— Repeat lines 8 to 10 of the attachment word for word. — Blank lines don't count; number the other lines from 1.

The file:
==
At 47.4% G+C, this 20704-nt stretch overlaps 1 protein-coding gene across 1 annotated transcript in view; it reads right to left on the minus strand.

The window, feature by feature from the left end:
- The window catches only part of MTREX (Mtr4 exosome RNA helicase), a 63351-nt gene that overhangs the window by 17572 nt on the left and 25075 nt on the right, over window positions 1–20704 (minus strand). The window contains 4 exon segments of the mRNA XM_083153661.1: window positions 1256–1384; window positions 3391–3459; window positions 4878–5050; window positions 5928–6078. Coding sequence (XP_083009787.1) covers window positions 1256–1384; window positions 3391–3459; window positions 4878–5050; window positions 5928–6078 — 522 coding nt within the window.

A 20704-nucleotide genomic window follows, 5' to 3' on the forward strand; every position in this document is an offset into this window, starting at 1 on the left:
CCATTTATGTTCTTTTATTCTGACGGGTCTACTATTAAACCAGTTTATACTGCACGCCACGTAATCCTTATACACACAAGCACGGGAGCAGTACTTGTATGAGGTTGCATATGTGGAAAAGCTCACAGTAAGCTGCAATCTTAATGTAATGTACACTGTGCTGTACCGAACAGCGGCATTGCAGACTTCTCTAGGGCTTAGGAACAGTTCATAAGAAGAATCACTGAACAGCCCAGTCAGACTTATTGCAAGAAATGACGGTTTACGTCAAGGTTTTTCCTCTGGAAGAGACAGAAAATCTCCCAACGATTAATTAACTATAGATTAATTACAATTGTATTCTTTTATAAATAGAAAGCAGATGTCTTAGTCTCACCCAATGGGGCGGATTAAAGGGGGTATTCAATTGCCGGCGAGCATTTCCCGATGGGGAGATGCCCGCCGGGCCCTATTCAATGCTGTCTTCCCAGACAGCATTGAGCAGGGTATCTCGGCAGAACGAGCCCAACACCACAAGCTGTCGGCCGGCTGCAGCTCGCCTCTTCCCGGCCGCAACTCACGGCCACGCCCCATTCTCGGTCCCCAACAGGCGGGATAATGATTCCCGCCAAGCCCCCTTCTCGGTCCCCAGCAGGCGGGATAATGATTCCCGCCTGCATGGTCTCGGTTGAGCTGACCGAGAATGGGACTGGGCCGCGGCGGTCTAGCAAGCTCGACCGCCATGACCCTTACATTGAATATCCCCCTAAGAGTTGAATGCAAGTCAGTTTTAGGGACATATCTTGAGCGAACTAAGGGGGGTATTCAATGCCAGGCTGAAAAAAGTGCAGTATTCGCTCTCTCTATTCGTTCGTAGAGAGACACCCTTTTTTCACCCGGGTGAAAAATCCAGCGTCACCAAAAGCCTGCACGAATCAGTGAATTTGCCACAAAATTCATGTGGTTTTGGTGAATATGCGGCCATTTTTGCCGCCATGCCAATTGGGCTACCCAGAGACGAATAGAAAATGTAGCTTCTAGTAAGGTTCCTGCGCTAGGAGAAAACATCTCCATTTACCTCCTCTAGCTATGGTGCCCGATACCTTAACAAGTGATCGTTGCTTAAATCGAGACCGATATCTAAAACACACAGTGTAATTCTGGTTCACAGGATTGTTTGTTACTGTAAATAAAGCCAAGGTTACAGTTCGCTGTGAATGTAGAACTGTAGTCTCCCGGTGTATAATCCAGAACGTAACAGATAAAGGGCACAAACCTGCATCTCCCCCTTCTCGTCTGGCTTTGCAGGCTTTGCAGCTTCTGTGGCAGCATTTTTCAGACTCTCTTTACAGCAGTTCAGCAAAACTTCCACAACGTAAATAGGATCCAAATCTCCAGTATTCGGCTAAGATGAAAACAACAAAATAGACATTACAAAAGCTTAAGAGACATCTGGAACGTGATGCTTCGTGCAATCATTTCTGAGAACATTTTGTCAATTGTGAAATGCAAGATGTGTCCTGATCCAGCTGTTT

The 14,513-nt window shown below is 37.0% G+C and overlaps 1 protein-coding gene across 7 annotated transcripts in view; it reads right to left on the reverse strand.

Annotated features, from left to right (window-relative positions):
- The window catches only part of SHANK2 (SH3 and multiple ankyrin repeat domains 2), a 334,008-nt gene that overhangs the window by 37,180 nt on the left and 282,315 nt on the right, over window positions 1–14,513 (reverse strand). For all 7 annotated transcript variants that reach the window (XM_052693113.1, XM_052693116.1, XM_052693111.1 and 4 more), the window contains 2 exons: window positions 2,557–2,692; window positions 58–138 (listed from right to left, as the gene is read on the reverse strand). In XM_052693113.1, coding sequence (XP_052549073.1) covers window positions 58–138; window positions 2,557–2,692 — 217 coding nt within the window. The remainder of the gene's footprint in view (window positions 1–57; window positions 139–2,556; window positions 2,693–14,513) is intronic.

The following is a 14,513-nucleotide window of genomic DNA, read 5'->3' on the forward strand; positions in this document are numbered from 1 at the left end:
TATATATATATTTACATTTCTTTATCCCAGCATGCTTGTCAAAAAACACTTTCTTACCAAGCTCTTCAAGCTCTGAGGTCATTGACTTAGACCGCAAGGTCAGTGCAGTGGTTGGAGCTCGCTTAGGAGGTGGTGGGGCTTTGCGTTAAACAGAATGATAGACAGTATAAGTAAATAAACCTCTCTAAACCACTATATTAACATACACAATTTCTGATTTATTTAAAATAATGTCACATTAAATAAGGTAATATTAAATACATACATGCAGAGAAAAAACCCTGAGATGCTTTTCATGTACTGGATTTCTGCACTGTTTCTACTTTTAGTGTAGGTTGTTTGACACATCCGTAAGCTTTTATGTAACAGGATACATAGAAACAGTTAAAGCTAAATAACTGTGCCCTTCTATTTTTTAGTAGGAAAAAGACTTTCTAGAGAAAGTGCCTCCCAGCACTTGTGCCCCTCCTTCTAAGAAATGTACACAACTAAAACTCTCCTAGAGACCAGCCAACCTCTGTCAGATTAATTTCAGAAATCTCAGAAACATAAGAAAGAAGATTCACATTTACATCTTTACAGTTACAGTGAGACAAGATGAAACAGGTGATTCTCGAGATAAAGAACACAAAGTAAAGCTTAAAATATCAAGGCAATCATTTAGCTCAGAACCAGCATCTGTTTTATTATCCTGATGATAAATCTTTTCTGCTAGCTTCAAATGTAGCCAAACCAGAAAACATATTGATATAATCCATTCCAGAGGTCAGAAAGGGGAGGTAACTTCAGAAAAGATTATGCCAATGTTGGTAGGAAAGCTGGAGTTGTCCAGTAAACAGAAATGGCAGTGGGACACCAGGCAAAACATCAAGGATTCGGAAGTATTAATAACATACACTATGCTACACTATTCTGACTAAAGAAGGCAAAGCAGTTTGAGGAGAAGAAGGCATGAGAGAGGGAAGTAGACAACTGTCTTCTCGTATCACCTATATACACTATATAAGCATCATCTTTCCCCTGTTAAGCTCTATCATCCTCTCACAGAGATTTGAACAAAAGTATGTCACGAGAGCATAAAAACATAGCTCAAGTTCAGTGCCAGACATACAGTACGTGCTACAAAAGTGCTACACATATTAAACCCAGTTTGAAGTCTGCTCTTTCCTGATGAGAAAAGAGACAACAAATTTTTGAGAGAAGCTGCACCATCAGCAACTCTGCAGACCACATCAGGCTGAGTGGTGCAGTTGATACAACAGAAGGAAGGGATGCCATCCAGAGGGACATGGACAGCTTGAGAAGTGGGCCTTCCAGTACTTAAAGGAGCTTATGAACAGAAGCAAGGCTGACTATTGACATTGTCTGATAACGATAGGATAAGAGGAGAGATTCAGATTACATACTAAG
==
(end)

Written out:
- The window catches only part of SHANK2 (SH3 and multiple ankyrin repeat domains 2), a 334,008-nt gene that overhangs the window by 37,180 nt on the left and 282,315 nt on the right, over window positions 1–14,513 (reverse strand). For all 7 annotated transcript variants that reach the window (XM_052693113.1, XM_052693116.1, XM_052693111.1 and 4 more), the window contains 2 exons: window positions 2,557–2,692; window positions 58–138 (listed from right to left, as the gene is read on the reverse strand). In XM_052693113.1, coding sequence (XP_052549073.1) covers window positions 58–138; window positions 2,557–2,692 — 217 coding nt within the window. The remainder of the gene's footprint in view (window positions 1–57; window positions 139–2,556; window positions 2,693–14,513) is intronic.

The following is a 14,513-nucleotide window of genomic DNA, read 5'->3' on the forward strand; positions in this document are numbered from 1 at the left end:
TATATATATATTTACATTTCTTTATCCCAGCATGCTTGTCAAAAAACACTTTCTTACCAAGCTCTTCAAGCTCTGAGGTCATTGACTTAGACCGCAAGGTCAGTGCAGTGGTTGGAGCTCGCTTAGGAGGTGGTGGGGCTTTGCGTTAAACAGAATGATAGACAGTATAAGTAAATAAACCTCTCTAAACCACTATATTAACATACACAATTTCTGATTTATTTAAAATAATGTCACATTAAATAAGGTAATATTAAATACATACATGCAGAGAAAAAACCCTGAGATGCTTTTCATGTACTGGATTTCTGCACTGTTTCTACTTTTAGTGTAGGTTGTTTGACACATCCGTAAGCTTTTATGTAACAGGATACATAGAAACAGTTAAAGCTAAATAACTGTGCCCTTCTATTTTTTAGTAGGAAAAAGACTTTCTAGAGAAAGTGCCTCCCAGCACTTGTGCCCCTCCTTCTAAGAAATGTACACAACTAAAACTCTCCTAGAGACCAGCCAACCTCTGTCAGATTAATTTCAGAAATCTCAGAAACATAAGAAAGAAGATTCACATTTACATCTTTACAGTTACAGTGAGACAAGATGAAACAGGTGATTCTCGAGATAAAGAACACAAAGTAAAGCTTAAAATATCAAGGCAATCATTTAGCTCAGAACCAGCATCTGTTTTATTATCCTGATGATAAATCTTTTCTGCTAGCTTCAAATGTAGCCAAACCAGAAAACATATTGATATAATCCATTCCAGAGGTCAGAAAGGGGAGGTAACTTCAGAAAAGATTATGCCAATGTTGGTAGGAAAGCTGGAGTTGTCCAGTAAACAGAAATGGCAGTGGGACACCAGGCAAAACATCAAGGATTCGGAAGTATTAATAACATACACTATGCTACACTATTCTGACTAAAGAAGGCAAAGCAGTTTGAGGAGAAGAAGGCATGAGAGAGGGAAGTAGACAACTGTCTTCTCGTATCACCTATATACACTATATAAGCATCATCTTTCCCCTGTTAAGCTCTATCATCCTCTCACAGAGATTTGAACAAAAGTATGTCACGAGAGCATAAAAACATAGCTCAAGTTCAGTGCCAGACATACAGTACGTGCTACAAAAGTGCTACACATATTAAACCCAGTTTGAAGTCTGCTCTTTCCTGATGAGAAAAGAGACAACAAATTTTTGAGAGAAGCTGCACCATCAGCAACTCTGCAGACCACATCAGGCTGAGTGGTGCAGTTGATACAACAGAAGGAAGGGATGCCATCCAGAGGGACATGGACAGCTTGAGAAGTGGGCCTTCCAGTACTTAAAGGAGCTTATGAACAGAAGCAAGGCTGACTATTGACATTGTCTGATAACGATAGGATAAGAGGAGAGATTCAGATTACATACTAAG